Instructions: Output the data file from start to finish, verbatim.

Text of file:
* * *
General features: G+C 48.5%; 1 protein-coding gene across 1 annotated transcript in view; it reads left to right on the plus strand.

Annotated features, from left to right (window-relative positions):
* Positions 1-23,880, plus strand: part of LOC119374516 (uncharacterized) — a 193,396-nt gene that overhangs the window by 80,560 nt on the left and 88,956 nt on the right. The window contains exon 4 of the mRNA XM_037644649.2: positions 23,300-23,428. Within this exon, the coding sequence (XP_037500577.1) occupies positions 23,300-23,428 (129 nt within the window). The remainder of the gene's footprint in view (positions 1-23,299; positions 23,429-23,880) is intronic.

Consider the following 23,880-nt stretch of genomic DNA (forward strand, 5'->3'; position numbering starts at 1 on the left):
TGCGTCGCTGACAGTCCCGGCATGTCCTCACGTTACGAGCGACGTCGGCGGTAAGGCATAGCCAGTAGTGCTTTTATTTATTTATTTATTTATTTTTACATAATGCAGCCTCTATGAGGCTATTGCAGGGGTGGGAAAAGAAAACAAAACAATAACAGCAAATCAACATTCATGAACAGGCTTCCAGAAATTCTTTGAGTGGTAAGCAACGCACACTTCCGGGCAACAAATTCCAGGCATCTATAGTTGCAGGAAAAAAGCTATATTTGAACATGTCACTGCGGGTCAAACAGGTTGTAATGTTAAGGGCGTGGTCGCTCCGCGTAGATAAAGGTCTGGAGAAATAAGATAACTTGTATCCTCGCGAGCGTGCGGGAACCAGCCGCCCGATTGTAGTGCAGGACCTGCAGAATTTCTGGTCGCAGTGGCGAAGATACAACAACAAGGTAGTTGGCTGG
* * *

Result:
General features: G+C 48.5%; 1 protein-coding gene across 1 annotated transcript in view; it reads left to right on the plus strand.

Annotated features, from left to right (window-relative positions):
* Positions 1-23,880, plus strand: part of LOC119374516 (uncharacterized) — a 193,396-nt gene that overhangs the window by 80,560 nt on the left and 88,956 nt on the right. The window contains exon 4 of the mRNA XM_037644649.2: positions 23,300-23,428. Within this exon, the coding sequence (XP_037500577.1) occupies positions 23,300-23,428 (129 nt within the window). The remainder of the gene's footprint in view (positions 1-23,299; positions 23,429-23,880) is intronic.

Consider the following 23,880-nt stretch of genomic DNA (forward strand, 5'->3'; position numbering starts at 1 on the left):
TGCGTCGCTGACAGTCCCGGCATGTCCTCACGTTACGAGCGACGTCGGCGGTAAGGCATAGCCAGTAGTGCTTTTATTTATTTATTTATTTATTTTTACATAATGCAGCCTCTATGAGGCTATTGCAGGGGTGGGAAAAGAAAACAAAACAATAACAGCAAATCAACATTCATGAACAGGCTTCCAGAAATTCTTTGAGTGGTAAGCAACGCACACTTCCGGGCAACAAATTCCAGGCATCTATAGTTGCAGGAAAAAAGCTATATTTGAACATGTCACTGCGGGTCAAACAGGTTGTAATGTTAAGGGCGTGGTCGCTCCGCGTAGATAAAGGTCTGGAGAAATAAGATAACTTGTATCCTCGCGAGCGTGCGGGAACCAGCCGCCCGATTGTAGTGCAGGACCTGCAGAATTTCTGGTCGCAGTGGCGAAGATACAACAACAAGGTAGTTGGCTGG